New England

How We Chose the Best Beach Towns in New England

Selecting the best beach towns in New England wasn’t easy, so we created 14 categories to evaluate New England’s beach towns, ranking each on a scale of 1 to 10.

By Steve Jermanok

Jul 01 2012


Sunset in Chatham.

Photo Credit : Brian Morris/Massachusetts Office of Travel & Tourism
Selecting the best beach towns in New England wasn’t easy. For the past two decades, I’ve made my living writing primarily about New England, publishing my first book, Outside Magazine’s Adventure Guide to New England, in 1996 and a second book, New England Seacoast Adventures, in 2002. So I’ve made my way up and down the New England shoreline countless times. In May 2011, I revisited the entire coastline again for this article. We created 14 categories to evaluate New England’s beach towns, ranking each on a scale of 1 to 10.
  • Picturesque Quality
  • Town Center
  • Traffic
  • Parking
  • Clams/Ice Cream
  • Lodging
  • Shopping
  • Rainy Day
  • Accessibility
  • Public Access
  • Natural Life
  • Solitude
  • Kid-Friendly
  • Water Temperature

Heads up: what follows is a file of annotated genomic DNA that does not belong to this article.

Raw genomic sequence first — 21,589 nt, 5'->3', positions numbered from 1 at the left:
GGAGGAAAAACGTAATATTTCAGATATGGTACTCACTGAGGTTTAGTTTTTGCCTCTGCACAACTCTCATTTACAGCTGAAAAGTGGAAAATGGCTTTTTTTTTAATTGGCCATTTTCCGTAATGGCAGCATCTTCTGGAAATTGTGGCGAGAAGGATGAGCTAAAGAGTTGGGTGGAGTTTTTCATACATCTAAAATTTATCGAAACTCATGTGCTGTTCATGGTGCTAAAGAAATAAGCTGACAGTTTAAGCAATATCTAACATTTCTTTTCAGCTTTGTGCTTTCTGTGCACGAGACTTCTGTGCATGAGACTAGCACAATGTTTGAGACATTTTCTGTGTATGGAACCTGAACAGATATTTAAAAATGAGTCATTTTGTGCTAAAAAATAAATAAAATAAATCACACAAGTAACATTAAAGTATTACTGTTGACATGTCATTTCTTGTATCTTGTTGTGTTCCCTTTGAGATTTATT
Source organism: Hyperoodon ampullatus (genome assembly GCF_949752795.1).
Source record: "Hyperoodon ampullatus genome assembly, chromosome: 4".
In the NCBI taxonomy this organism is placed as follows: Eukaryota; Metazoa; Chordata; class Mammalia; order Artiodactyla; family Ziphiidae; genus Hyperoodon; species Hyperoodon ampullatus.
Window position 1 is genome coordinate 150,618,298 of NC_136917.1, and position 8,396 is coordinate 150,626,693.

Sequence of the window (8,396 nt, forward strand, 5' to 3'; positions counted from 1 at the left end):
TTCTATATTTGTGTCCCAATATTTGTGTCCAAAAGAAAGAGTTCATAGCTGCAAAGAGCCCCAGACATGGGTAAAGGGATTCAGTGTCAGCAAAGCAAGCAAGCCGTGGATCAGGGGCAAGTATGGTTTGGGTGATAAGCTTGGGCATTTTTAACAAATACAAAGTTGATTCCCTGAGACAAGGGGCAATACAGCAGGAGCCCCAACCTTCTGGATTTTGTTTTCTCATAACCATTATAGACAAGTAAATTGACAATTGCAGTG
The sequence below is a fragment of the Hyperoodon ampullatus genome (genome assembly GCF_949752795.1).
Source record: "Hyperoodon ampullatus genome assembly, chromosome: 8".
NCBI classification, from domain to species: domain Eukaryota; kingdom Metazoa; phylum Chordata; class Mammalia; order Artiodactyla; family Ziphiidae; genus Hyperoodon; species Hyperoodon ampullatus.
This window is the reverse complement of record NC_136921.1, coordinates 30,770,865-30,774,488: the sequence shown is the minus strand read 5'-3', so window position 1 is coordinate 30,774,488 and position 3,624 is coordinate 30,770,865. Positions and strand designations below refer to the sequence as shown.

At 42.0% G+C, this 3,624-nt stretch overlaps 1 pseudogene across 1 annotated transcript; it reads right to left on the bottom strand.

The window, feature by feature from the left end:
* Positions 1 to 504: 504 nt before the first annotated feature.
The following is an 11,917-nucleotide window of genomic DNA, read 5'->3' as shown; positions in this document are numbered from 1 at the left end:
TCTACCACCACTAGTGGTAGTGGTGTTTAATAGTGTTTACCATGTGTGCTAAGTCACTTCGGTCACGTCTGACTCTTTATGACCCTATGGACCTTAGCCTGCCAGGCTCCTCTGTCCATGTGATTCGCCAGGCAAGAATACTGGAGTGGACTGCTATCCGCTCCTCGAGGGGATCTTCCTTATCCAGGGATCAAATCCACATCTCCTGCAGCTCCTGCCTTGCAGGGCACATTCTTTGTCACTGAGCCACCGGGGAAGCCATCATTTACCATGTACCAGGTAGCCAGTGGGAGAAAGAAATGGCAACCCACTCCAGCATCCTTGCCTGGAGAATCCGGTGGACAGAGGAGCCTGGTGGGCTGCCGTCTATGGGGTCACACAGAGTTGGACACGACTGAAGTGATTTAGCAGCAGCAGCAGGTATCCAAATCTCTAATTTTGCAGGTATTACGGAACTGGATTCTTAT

First was sheer beauty, or the “Picturesque Quality.” Chatham, with its Rockwellesque village green, Rockport’s Bearskin Neck, and Edgartown’s slew of ship captains’ homes all earned high marks in this category. Next up was whether the town had a thriving core or “Town Center.” My favorite beach in New England is Nauset Light Beach in Eastham, which has many amenities along Route 6, but few around the village green. A quintessential beach town must also have the requisite ice-cream stands and clam shacks, like Barnacle Billy’s in Ogunquit. Then there’s the “Rainy Day” factor; islands fared less well here because there’s not a whole lot to do when the weather is inclement, but their remoteness boded well for scores in the “Solitude” category. While the “Kid-Friendly” category refers to a bustling locale like Old Orchard, with its bevy of video arcades and rides, “Natural Life” pertains to the availability of nature walks, a nature center, and opportunities to view sealife, such as Provincetown’s whalewatching cruises. Also, we received average summer water temperatures from the National Oceanographic Data Center and could distinguish clearly the difference between a swim in Newport (averages 71° in August) and one in southern Maine (63°). “Public Access” simply means how available the beaches are to visitors; many towns, especially on Cape Cod, require resident stickers in order to access parts of their cherished shorelines. But to me, the most vital category is “Accessibility.” Islands, for instance, by their nature aren’t easy to get to. More important, how accessible is the beach from the town center? Few New England beaches are actually within walking distance to the town center, but Ogunquit, York Beach, and a few others fared well in this category. Finally, traffic congestion, available parking, a wide range of lodging options from affordable to luxury, and a decent selection of shops all figured into the final score, as well.    —S.J.­­